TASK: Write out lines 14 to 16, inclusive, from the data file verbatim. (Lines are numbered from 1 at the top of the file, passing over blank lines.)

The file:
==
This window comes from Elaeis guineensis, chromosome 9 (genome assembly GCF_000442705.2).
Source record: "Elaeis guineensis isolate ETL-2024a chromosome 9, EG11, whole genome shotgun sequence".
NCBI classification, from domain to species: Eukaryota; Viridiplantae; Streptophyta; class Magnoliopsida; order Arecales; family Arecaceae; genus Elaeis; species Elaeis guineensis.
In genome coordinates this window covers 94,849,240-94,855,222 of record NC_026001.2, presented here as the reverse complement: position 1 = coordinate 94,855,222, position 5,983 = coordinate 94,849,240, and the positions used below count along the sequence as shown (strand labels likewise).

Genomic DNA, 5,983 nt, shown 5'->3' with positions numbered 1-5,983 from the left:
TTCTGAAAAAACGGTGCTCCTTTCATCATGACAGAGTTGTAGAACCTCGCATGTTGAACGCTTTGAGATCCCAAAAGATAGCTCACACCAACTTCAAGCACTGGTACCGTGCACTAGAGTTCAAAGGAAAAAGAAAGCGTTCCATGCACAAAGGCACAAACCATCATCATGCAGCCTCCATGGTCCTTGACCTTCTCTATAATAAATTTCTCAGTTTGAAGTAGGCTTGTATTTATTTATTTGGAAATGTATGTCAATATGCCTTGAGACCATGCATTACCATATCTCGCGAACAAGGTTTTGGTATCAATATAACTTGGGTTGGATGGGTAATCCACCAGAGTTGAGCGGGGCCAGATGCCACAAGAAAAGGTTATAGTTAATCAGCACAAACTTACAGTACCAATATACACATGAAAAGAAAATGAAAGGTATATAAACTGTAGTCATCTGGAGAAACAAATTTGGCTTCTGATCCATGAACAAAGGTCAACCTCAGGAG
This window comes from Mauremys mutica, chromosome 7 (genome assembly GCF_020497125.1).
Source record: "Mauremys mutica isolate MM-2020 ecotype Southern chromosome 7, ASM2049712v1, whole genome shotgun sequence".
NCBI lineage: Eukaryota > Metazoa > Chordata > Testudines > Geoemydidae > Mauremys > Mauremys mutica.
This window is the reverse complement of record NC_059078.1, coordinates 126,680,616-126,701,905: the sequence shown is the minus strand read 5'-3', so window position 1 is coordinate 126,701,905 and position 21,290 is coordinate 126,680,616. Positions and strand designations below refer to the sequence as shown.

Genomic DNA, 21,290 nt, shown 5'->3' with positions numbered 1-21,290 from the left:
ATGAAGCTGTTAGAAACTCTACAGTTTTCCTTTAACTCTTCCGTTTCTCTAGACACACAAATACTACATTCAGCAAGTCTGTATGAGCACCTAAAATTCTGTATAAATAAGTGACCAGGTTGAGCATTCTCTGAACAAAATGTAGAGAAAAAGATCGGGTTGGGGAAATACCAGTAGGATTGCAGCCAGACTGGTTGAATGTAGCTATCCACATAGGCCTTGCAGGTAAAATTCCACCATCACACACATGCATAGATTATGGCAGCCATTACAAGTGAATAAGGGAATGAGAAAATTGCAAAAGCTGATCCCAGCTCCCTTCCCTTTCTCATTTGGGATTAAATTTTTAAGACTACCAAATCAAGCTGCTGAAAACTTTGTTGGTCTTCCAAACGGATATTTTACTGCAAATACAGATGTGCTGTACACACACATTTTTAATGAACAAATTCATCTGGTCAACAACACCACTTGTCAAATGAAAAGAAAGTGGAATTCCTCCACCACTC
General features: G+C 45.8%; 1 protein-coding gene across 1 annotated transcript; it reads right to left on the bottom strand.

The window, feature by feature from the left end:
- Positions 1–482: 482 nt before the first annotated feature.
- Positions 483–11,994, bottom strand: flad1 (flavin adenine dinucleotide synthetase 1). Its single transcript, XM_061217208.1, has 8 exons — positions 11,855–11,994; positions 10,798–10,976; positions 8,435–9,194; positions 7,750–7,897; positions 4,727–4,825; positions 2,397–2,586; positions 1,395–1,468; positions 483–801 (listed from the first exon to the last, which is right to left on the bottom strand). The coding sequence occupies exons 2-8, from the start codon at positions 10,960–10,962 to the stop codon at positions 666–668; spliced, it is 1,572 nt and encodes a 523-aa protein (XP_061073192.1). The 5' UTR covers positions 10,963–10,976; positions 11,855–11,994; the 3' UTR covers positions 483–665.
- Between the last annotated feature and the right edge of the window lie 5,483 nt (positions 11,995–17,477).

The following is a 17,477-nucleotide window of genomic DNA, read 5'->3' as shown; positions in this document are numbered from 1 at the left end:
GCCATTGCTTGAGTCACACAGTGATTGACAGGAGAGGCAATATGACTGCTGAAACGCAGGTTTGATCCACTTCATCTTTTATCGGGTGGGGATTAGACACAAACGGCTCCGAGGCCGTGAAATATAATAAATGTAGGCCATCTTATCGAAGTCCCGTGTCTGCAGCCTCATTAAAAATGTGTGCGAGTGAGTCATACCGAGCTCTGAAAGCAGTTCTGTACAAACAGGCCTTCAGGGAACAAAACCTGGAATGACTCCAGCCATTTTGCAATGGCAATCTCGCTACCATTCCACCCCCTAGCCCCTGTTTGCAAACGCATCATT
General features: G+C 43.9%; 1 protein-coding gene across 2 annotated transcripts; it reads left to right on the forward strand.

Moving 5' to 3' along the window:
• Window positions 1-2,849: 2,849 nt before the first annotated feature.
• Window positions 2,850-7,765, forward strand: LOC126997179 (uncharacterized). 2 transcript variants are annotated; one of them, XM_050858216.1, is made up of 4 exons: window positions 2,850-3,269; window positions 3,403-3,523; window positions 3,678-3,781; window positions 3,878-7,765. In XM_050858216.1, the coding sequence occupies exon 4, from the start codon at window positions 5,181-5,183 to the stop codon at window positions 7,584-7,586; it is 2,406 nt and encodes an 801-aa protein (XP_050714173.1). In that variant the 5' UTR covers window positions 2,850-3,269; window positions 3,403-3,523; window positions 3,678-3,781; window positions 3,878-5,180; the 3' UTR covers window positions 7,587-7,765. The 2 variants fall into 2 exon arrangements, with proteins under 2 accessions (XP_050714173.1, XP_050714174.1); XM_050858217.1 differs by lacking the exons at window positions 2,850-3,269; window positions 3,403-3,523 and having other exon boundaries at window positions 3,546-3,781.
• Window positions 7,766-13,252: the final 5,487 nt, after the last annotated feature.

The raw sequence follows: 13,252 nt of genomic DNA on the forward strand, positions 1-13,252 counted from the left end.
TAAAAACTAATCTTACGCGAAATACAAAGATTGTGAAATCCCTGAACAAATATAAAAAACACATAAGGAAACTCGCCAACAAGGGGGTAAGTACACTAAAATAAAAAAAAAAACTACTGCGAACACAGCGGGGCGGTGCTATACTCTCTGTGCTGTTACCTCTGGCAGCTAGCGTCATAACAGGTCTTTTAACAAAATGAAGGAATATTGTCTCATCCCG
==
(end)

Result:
The window, feature by feature from the left end:
- Positions 1–482: 482 nt before the first annotated feature.
- Positions 483–11,994, bottom strand: flad1 (flavin adenine dinucleotide synthetase 1). Its single transcript, XM_061217208.1, has 8 exons — positions 11,855–11,994; positions 10,798–10,976; positions 8,435–9,194; positions 7,750–7,897; positions 4,727–4,825; positions 2,397–2,586; positions 1,395–1,468; positions 483–801 (listed from the first exon to the last, which is right to left on the bottom strand). The coding sequence occupies exons 2-8, from the start codon at positions 10,960–10,962 to the stop codon at positions 666–668; spliced, it is 1,572 nt and encodes a 523-aa protein (XP_061073192.1). The 5' UTR covers positions 10,963–10,976; positions 11,855–11,994; the 3' UTR covers positions 483–665.